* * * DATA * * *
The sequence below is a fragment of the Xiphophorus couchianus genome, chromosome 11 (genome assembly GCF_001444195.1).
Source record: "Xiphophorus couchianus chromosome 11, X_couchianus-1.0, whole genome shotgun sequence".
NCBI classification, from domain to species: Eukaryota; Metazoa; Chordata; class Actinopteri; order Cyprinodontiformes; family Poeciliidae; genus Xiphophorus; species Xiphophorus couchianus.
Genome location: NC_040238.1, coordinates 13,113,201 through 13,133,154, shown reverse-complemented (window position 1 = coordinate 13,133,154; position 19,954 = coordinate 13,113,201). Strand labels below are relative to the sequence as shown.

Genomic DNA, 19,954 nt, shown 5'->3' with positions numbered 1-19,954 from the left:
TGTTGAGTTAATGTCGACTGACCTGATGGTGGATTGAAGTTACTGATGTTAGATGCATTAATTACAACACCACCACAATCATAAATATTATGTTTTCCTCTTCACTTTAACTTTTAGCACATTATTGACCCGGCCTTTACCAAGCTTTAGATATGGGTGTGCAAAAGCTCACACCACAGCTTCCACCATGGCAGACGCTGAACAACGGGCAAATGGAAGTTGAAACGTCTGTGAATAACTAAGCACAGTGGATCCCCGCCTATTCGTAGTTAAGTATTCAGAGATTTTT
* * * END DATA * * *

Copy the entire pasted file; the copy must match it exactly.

The sequence below is a fragment of the Xiphophorus couchianus genome, chromosome 11 (genome assembly GCF_001444195.1).
Source record: "Xiphophorus couchianus chromosome 11, X_couchianus-1.0, whole genome shotgun sequence".
NCBI classification, from domain to species: Eukaryota; Metazoa; Chordata; class Actinopteri; order Cyprinodontiformes; family Poeciliidae; genus Xiphophorus; species Xiphophorus couchianus.
Genome location: NC_040238.1, coordinates 13,113,201 through 13,133,154, shown reverse-complemented (window position 1 = coordinate 13,133,154; position 19,954 = coordinate 13,113,201). Strand labels below are relative to the sequence as shown.

Genomic DNA, 19,954 nt, shown 5'->3' with positions numbered 1-19,954 from the left:
TGTTGAGTTAATGTCGACTGACCTGATGGTGGATTGAAGTTACTGATGTTAGATGCATTAATTACAACACCACCACAATCATAAATATTATGTTTTCCTCTTCACTTTAACTTTTAGCACATTATTGACCCGGCCTTTACCAAGCTTTAGATATGGGTGTGCAAAAGCTCACACCACAGCTTCCACCATGGCAGACGCTGAACAACGGGCAAATGGAAGTTGAAACGTCTGTGAATAACTAAGCACAGTGGATCCCCGCCTATTCGTAGTTAAGTATTCAGAGATTTTT